GNOG offered online casino games, including live dealers, and eventually added a sportsbook. At the time, it was a leader in iGaming, as DraftKings and FanDuel were still relatively small-scale operations.
Fertitta may also have been positioning himself to cash in on the burgeoning in-stadium sportsbook industry. There still aren’t many today, but even in Texas where sports betting is illegal, sports owners are setting up partnerships.
Texas pro teams sign partnerships
The Houston Astros and BetMGM signed a partnership in May. The Houston Texans signed a multi-year deal with Caesars in August 2021. In May, Fertitta finalized a sale of GNOG to DraftKings for $1.5 billion, as reported by Culturemap Houston.
“DraftKings’ agreement with Fertitta Entertainment will provide for it to become the exclusive daily fantasy sports, sports betting, and iGaming partner of the Houston Rockets. Additionally, if sports betting becomes legal in Texas, DraftKings will open a sportsbook at the Toyota Center.”
This deal, anticipated by the “get a bump on both sides” comment back in 2018, presents some insight into Fertitta’s complicated business interests and his foresight. In the few areas where in-stadium sportsbooks are up and running, they’ve proven successful with fans. Having a relationship with DraftKings gives the Rockets a solid business partner to launch what would undoubtedly be a major financial win for both.
Fertitta ups donations to Abbott
In 2014, the rationale for Fertitta’s campaign donations looked clear. Keeping sports betting out of Texas helped his local casino interests in Louisiana. In 2022, with the new partnership between the Houston Rockets and DraftKings, the rationale is more complex.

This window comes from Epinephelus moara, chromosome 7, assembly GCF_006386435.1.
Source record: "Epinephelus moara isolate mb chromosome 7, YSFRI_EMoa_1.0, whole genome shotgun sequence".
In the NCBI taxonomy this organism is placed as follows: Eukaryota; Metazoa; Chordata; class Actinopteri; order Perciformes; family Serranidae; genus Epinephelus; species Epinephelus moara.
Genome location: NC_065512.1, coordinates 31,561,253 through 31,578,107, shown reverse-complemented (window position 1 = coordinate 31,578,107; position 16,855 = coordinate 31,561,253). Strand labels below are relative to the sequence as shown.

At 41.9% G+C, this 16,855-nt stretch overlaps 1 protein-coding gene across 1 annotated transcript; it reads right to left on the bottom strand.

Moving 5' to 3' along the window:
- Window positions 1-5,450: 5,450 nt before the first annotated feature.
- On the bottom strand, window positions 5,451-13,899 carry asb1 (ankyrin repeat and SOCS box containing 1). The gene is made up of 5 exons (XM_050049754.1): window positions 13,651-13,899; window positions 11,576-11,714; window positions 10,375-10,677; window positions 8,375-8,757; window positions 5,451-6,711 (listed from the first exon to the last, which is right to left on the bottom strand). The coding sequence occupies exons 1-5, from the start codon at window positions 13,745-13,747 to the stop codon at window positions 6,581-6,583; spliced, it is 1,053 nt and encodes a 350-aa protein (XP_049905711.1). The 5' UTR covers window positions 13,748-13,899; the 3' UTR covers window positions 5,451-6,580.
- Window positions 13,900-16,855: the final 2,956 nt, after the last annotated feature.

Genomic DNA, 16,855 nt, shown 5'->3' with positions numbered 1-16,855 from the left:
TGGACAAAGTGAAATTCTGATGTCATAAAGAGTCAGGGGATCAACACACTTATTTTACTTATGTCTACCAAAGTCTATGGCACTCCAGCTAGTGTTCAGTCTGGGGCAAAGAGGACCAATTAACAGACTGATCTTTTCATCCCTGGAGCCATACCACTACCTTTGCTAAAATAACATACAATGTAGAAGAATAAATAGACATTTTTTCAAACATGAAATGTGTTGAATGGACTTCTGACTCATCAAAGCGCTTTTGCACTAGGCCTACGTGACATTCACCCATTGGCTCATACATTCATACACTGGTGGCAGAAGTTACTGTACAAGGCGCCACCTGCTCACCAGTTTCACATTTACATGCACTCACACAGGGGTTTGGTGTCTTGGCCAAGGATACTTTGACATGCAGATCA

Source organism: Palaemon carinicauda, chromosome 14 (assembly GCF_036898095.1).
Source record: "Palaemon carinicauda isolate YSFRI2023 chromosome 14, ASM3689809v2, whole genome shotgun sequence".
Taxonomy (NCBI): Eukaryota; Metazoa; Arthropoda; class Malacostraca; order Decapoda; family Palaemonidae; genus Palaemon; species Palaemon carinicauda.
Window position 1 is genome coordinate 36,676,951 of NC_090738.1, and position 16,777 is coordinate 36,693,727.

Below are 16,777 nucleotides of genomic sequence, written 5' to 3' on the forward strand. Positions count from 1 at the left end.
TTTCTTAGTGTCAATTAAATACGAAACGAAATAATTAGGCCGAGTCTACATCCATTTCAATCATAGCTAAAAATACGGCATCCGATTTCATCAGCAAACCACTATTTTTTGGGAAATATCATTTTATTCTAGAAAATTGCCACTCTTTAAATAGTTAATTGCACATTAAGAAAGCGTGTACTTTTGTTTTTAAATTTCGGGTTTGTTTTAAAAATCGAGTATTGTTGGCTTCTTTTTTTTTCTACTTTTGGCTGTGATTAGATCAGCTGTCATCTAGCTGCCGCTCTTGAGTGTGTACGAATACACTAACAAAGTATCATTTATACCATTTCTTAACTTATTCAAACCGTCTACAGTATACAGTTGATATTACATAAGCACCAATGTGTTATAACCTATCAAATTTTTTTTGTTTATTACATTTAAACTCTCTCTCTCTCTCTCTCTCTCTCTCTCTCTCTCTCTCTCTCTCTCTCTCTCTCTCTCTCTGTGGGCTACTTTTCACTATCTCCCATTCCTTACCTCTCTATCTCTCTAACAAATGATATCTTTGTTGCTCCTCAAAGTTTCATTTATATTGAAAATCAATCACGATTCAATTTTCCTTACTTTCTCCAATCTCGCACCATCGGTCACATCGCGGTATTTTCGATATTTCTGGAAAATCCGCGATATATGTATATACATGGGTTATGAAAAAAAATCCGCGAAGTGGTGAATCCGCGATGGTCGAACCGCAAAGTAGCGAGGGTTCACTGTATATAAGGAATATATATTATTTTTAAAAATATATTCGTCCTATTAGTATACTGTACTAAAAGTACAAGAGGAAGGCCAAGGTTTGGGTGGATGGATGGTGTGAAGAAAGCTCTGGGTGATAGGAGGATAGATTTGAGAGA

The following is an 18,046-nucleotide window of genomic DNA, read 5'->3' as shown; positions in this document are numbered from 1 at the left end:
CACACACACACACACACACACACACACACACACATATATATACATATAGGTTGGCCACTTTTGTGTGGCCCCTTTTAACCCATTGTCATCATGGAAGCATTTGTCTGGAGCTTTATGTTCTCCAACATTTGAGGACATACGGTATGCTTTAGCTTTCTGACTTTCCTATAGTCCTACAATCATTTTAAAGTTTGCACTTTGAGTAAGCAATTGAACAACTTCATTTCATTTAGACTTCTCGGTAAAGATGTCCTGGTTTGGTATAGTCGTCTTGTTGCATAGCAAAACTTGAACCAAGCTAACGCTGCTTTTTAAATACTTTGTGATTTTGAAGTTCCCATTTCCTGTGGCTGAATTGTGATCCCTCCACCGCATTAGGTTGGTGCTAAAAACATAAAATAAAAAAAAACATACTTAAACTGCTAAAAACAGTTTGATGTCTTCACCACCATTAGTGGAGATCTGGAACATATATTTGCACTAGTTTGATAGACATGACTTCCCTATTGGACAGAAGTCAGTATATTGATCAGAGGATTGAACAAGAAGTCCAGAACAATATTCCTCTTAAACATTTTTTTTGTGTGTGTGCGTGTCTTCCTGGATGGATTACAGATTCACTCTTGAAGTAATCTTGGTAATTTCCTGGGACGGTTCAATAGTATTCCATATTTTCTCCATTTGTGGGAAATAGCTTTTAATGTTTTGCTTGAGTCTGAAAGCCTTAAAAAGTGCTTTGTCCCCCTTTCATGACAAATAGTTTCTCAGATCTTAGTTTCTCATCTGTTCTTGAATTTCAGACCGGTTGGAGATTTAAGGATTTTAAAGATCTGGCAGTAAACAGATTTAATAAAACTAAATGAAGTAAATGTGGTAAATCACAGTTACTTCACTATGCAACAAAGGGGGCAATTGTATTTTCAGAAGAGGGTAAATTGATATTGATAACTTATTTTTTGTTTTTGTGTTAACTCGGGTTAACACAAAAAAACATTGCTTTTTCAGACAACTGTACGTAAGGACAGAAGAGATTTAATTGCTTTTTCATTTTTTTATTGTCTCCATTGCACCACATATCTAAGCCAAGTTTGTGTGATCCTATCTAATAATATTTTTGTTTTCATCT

Fertitta has maintained his status as a stalwart donor of both Abbott and Patrick, Texas’s two most powerful political opponents of legal gambling. Abbott has shown more open-mindedness recently.
In 2018, Fertitta donated $200,000 to Abbott and $100,000 to Patrick. In 2022, Fertitta has, so far, donated $412,000 to Abbott and $100,000 to Patrick.
With more to gain by legalizing sports betting now than during the last election cycle, Fertitta’s campaign contributions to the governor have more than doubled. What’s more, after Abbott and Patrick, Fertitta’s next biggest contribution is to Texas Speaker Dade Phelan. He openly supports legalized gambling in Texas.
Fertitta seems on same side as Vegas Sands PAC
One might argue that Fertitta, a Texas entertainment and hospitality magnate, is simply ensuring connections with the most high-leverage politicians in the state. However, worth noting alongside Fertitta’s donations are donations made by the Vegas Sands PAC.
Sands has donated $150,000 each to Abbott, Patrick and Phelan. In the past, Fertitta’s contributions and lobbying efforts could be seen as an offsetting factor to the work of the Sands PAC. That is not so clear now.
In 2022, with the broader support and recognition of the Sports Betting Alliance, a PAC that all major Texas sports teams endorse, Fertitta’s donations could mean something different.
Will donations lead to change?
Is this money spent on firming up the defense against legalized gambling or on reshaping the political conversation in the 2023 legislative session? With the Houston Rockets aligning with an online sportsbook, the status quo seems less likely.
Texas’s most high-profile politicians are now seeing significant influxes of money and influence on the side of legalized gambling. How will this translate into political conversation in Austin?
Abbott has said, “What we all need to hear is the voice and the pulse of our constituents.” Fertitta, a highly-successful and multifaceted presence in Texas business and politics, brings a perspective to the table rooted in an entrepreneurial spirit that many Texans admire.
More interestingly, though, he brings a perspective on the casino gambling and sports betting industry that Texas politicians cannot afford to ignore for much longer.